There’s an interesting historical pattern to the popularity of both Wells’ novel and Welles’ radio show. In 1898, there were small wars in a number of places, interest in eugenics, and a fascination with space and Mars in particular. In 1938, war was about to begin in Europe, and Germany was on the move. Hollywood made a major motion picture of War of the Worlds in 1953, and Catril’s book was reprinted in 1954, during McCarthyism. The 1970s saw another revival, at a time of hijackings and terrorism. And now again when reality TV, extremism in pop culture, the decline of civil society, and a gullible public are current issues, the story is here again.

War of the Worlds may be timeless; the story of the panic shouldn’t be.

 

2 comments to Was there really a panic over War of the Worlds?

  • This is an interesting post. I didn’t know about this. It reminded me of the more harmless spaghetti tree April’s Fool joke that the BBC broadcast, and which many people believed.

Three Wonders of Victorian Technology

I gave this 35-minute talk to the Long Nineteenth Century group last week. Its full title is Three Wonders of Victorian Technology, or how a little communication, education, and sanitation goes a long way. In it I discuss the London Pneumatic Despatch Company, the Magic Lantern, and the flush toilet. Enjoy!

Three Wonders of Victorian Technology from Lisa M Lane on Vimeo.

When a historian writes fiction

Of what use is it to know that if you were in Durham in 1869, you could go Thomas Bainbridge in Framwellgate in the early morning and find him baking bread? It is extremely useful, if your character needs a job that starts at 4 am.

Authors of fiction sometimes talk about “world building”, especially with fantasy. A believable world has to be created, with its own history, culture, and consistency. For historical fiction, it’s a little different, because the places were really there, and in many cases still exist.

There is disagreement among authors of historical fiction of how accurate one needs to be. I’ve read quite a few historical novels that do what I’m trying to avoid, treating the locations as mere settings for stories that could take place anywhere, anytime. In fact, I began writing historical fiction out of total frustration at several novels which, although supposedly set in Victorian England, did not in any way rely on that time or place for the story. I set out to do better.

I’ve done well with London, because I’ve found old maps for the years where my stories are set, from map-sellers, on the web, and in guidebooks. Street names may change, but often the street is still there. The 1860s and 70s were times of great change, so I have to be careful.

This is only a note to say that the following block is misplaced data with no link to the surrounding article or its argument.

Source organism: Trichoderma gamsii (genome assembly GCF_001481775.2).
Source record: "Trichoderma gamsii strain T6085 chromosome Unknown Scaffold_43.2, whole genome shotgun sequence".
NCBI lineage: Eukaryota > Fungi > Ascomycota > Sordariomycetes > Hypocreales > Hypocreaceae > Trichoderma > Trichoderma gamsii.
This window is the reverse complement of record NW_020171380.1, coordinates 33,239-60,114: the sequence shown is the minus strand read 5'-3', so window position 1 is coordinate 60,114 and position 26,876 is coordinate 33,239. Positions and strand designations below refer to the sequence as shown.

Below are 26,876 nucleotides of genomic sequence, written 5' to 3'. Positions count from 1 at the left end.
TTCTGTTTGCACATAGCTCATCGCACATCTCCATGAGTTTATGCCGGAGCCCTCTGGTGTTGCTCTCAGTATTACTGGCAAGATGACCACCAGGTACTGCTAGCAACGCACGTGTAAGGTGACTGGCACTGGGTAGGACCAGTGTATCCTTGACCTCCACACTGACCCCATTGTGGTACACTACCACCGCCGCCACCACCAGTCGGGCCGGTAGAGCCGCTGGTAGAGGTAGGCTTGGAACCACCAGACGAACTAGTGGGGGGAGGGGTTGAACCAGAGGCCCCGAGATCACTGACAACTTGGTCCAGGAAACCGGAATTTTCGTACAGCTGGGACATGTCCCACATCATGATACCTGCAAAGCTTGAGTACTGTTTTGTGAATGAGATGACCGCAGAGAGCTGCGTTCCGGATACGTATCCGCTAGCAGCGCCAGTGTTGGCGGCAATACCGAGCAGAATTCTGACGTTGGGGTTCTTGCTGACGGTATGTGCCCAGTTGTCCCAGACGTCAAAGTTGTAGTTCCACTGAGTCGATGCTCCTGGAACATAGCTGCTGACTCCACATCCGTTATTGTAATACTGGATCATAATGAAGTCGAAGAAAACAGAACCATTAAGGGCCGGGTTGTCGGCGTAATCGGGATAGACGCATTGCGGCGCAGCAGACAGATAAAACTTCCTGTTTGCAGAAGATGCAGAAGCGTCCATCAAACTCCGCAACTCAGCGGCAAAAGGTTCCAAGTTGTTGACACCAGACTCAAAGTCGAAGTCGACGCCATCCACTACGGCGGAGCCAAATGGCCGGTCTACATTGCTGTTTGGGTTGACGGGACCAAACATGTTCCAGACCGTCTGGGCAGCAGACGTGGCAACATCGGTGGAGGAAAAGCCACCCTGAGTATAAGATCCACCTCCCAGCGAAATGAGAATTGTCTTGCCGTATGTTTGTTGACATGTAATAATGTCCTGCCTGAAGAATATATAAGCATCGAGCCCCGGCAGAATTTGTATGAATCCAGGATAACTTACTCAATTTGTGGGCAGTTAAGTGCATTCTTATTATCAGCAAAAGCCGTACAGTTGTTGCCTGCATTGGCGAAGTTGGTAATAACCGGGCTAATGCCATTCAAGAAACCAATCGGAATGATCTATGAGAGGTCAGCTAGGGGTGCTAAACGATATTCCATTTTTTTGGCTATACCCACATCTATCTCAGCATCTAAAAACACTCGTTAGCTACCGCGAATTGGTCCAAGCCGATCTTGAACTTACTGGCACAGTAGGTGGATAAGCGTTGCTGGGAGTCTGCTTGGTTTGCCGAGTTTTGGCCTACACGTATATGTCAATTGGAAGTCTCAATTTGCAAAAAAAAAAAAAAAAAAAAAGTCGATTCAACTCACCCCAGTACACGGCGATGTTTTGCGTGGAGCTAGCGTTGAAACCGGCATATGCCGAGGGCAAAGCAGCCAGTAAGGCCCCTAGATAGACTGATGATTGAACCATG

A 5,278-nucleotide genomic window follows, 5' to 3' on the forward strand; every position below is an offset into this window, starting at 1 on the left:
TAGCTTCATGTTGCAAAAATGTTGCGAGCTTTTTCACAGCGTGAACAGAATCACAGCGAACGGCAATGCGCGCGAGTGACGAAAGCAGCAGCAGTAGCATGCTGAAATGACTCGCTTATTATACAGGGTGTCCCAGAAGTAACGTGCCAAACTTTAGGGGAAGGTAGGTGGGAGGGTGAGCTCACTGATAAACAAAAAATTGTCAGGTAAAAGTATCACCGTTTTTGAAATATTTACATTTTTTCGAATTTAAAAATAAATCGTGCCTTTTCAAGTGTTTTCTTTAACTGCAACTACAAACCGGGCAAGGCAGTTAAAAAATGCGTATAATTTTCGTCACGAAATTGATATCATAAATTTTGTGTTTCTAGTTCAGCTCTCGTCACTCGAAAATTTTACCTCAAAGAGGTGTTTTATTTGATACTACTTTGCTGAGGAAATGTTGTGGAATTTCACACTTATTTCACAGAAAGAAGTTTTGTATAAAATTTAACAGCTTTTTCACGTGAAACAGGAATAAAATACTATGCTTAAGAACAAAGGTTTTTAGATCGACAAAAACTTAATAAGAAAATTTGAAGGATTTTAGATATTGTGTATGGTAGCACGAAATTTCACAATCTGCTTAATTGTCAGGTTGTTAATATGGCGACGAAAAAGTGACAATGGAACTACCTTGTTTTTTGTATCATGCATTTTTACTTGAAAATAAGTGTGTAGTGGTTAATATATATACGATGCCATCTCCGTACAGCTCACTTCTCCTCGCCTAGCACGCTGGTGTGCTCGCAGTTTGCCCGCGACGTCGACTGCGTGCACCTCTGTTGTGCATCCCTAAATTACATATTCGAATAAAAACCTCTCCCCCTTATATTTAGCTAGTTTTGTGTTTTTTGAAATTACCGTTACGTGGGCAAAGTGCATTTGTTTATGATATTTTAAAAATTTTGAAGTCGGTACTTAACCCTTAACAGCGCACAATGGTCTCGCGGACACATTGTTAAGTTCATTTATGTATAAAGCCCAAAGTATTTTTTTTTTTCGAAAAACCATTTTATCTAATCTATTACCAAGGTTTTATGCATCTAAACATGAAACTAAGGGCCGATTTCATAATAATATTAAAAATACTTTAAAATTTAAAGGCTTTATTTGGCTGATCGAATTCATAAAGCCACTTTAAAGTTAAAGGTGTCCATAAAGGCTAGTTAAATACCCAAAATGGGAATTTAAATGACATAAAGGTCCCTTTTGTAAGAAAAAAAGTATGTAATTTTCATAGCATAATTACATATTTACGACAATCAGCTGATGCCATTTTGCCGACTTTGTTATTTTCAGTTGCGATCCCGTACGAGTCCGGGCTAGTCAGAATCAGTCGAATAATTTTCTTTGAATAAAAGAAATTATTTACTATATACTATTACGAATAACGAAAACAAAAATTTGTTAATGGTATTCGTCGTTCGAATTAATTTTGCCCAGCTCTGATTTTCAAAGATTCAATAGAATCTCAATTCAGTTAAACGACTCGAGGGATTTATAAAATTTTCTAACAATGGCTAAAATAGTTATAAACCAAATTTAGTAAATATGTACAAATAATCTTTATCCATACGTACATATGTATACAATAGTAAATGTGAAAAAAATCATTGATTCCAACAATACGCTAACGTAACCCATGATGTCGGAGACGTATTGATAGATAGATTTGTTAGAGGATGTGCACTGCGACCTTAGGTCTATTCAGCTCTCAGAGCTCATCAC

For example, there was no Piccadilly Circus or Oxford Circus in 1869 — it was Regent Circus (south) and Regent Circus (north) — apparently the whole Regent development project didn’t work out quite right. Shaftesbury Avenue hadn’t been cut through yet, the Holborn Viaduct hadn’t been built — this stuff is pretty easy, and fun to research.

In my current WIP (Work in Progress), the third novel in my trilogy of cozy Victorian mysteries, quite a bit of the book takes place in Durham in 1870. Durham is one of my favorite places on the planet, so it’s important to me that it be accurate. I want my character, who is fictional, to encounter places and people who actually existed. Because I was trained in the discipline of social and economic history, when he visits a business, I want it to have been a business that was really there.

I began by searching the web to find directories of Durham, because I’d discovered that directories of London listed both businesses and street listings, with who lived on a particular street. Durham, it turns out, had the same, plus a Slater’s Commercial directory, but I couldn’t find any for 1869/70 (the story takes place in April 1870). I tried using the two I could find, for 1852 and 1879, but of course these wouldn’t be fully accurate. While I was happy to find names and areas of towns where certain types of people lived, I didn’t have the actual facts for that year.

The Durham County Records Office came to my rescue*. I cannot go there right now, or I’d just look them up for myself. They charge £50/hour for research, but the Archivist suggested I go for a quarter hour and see how much they could do. And they did a lot!

I have listings of types of businesses, and their addresses. I wanted a character to live in Neville Street, because I stayed there and know the street. He’s an engineer for the coal mines. So I was able to see whether his sort of people (class and vocation) would have lived on Neville Street, and yes!

And then there’s just the fun stuff, like the fact that I’ve walked past this place a lot:

I can make sure there’s a bath house somewhere, since one character arrives in town having spent much time traveling. I can see how there are many Hendersons, because I want a scene at their carpet mill and I suspect the family must have been a huge employer and influence (turns out John was busy representing Durham in the House of Commons at the time).